Canadian travel delays ramp up as long weekend comes to a close

High demand and logistical snags have made air travel tricky over the past few weeks. Air Canada says they're moving half a million passengers this weekend alone. City's David Zura speaks with a PEI woman trapped in Toronto.

Airports and airlines across Canada are reporting massive delays, as travel ramps up amid easing pandemic restrictions and flight cancellations.

The country’s busiest airport is seeing the worst of it, with travellers at Toronto Pearson continuing to be hit by delayed or scrapped flights and baggage challenges.

In a written statement to CityNews, the Greater Toronto Airports Authority says it’s asking domestic passengers to arrive for their flights at least two hours ahead of time. For departing international travellers, the recommendation is to arrive at least three hours early.

Travel delays at airports have been an ongoing issue over the past several weeks. Amid increased demand for travel, airports have struggled to deal with droves of passengers, with staffing shortages only making the situation worse.

Meanwhile, changes made by Air Canada and WestJet have only added to frustrations. Both airlines have announced in recent days they’re cutting back on flights this summer.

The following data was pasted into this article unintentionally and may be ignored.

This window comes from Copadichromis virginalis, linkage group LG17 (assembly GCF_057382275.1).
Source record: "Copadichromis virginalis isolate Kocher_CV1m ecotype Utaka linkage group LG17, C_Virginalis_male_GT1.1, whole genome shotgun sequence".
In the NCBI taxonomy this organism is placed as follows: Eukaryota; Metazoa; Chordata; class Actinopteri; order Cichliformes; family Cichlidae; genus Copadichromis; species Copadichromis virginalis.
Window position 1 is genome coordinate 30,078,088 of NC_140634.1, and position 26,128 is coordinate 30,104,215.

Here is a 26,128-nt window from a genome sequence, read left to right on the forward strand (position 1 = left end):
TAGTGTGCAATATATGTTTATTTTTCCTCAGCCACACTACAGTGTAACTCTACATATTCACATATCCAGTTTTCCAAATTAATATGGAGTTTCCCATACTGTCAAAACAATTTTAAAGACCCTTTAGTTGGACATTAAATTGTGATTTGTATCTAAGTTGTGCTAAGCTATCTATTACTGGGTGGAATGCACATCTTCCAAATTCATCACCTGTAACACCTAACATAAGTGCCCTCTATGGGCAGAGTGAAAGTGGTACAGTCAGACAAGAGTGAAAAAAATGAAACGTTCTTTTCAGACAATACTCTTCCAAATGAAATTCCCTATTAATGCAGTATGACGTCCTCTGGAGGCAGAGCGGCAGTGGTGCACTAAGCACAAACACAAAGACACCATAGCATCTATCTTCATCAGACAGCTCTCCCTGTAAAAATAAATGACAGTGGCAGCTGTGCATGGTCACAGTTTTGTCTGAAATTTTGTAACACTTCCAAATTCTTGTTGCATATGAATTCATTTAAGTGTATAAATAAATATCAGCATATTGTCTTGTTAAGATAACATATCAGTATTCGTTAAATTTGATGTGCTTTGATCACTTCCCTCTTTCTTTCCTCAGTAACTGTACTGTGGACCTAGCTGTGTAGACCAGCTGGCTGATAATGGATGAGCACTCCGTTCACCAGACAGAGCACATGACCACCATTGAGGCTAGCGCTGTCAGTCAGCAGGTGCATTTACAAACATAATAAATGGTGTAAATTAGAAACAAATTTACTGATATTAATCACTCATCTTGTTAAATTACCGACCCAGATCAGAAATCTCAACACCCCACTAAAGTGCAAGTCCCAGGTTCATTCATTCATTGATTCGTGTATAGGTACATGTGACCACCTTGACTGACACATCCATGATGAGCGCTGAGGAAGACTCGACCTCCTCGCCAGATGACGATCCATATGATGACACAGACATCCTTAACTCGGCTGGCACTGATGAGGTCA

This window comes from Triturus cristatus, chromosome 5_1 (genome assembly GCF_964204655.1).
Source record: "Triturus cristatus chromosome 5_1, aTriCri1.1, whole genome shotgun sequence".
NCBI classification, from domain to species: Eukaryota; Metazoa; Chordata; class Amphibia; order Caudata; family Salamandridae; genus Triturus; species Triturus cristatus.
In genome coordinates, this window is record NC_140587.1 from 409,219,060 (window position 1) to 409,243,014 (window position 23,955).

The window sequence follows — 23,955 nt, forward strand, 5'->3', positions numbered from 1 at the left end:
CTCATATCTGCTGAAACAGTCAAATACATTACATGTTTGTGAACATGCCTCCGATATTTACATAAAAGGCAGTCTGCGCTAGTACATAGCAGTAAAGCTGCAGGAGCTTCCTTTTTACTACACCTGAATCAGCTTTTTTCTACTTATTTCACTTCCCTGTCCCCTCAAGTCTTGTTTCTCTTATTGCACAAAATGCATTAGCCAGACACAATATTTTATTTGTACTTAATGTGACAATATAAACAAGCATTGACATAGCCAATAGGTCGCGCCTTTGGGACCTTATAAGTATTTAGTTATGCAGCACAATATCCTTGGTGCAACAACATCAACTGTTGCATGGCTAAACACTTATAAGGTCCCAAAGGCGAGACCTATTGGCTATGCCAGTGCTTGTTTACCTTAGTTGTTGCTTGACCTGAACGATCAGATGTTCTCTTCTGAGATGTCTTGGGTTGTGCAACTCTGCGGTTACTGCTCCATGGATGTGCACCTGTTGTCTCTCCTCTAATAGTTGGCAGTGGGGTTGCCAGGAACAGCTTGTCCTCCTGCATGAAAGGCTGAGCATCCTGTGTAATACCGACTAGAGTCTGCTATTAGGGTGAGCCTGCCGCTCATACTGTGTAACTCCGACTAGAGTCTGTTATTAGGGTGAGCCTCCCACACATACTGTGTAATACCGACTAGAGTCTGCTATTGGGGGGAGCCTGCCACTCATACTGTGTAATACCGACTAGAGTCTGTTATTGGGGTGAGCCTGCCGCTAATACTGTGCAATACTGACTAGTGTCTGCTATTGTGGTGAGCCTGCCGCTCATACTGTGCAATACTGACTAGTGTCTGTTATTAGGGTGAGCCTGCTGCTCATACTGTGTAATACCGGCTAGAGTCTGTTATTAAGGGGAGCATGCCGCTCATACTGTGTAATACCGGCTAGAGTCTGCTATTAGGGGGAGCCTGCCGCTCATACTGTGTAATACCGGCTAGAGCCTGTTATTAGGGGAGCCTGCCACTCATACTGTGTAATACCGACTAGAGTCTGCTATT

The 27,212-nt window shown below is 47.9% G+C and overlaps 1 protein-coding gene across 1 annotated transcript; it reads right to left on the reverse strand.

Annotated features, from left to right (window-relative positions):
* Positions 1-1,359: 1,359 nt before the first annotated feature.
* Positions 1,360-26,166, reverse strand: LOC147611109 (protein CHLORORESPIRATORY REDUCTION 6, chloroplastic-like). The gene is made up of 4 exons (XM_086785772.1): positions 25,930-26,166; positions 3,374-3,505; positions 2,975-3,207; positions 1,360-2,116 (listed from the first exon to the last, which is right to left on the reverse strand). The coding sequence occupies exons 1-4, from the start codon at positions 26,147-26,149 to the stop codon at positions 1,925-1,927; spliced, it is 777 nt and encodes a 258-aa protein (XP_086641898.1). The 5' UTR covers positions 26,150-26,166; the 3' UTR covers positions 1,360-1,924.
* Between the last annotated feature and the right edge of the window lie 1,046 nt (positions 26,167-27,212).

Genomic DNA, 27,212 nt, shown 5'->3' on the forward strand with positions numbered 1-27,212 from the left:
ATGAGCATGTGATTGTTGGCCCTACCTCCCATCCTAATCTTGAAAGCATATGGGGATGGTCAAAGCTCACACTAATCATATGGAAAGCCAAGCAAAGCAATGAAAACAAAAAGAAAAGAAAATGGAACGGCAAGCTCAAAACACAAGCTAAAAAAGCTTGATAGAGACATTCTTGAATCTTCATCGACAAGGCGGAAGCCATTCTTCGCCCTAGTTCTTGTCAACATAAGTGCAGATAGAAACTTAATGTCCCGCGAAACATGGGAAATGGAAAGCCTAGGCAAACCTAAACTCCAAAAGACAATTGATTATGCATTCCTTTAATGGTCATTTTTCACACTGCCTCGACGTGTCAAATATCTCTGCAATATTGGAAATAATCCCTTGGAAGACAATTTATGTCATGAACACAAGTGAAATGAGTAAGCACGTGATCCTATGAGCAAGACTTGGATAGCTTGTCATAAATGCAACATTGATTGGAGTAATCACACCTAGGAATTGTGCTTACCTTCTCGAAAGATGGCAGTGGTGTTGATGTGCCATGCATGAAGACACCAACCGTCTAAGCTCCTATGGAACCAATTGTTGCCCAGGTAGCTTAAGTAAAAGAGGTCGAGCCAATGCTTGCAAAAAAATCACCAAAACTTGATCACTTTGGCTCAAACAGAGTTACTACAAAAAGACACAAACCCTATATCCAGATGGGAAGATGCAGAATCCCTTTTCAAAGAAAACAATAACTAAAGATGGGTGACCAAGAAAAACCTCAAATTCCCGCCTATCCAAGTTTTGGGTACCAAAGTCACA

Eleanor Mohammed is among the many travellers who have been caught up in the chaos. Mohammed is an urban planner from Prince Edward Island who was returning to Canada from Rwanda and Poland on business.

However, after arriving in Toronto, she found herself stuck.

“On the way home, I was prepared for the worst — like three-hour waits to get through customs. But, surprisingly enough, entering Pearson was no problem. Going through customs was less than an hour. What was very interesting was the baggage area — I’ve never seen the baggage area with so many bags just sitting around at the airport before,” she told CityNews.

But it wasn’t the baggage situation that caused trouble for Mohammed. Before even returning to Canada, Air Canada informed her that her connecting flight from Toronto to P.E.I. was cancelled, like many others.

She was put on another flight Saturday, but when she woke up that morning, she found out that new flight was delayed.

“I actually won’t believe I’m on a flight home to Charlottetown until I’m actually on the flight home to Charlottetown,” she added.

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When it comes to dealing with the airline, Mohammed says it’s been a little bit of hit and miss.

“You can’t get them very easily on the phone right now unless you’re invested in putting in hours upon hours, and I know many of us don’t have that. What I can say is that Air Canada has been very good in communicating through email,” she said, adding this situation isn’t comparable to any other time she’s travelled.

Travellers have also taken to social media to share their frustrations in recent weeks.

“Waited almost 2 hours for luggage at Toronto Pearson!! But at least nothing got lost,” one person tweeted.

“If you can avoid Pearson airport on your travels — DO IT,” another post reads.

Some shared photos of flight delays and cancellations, with one tweet showing a number of departures either pushed hours or scrapped all together.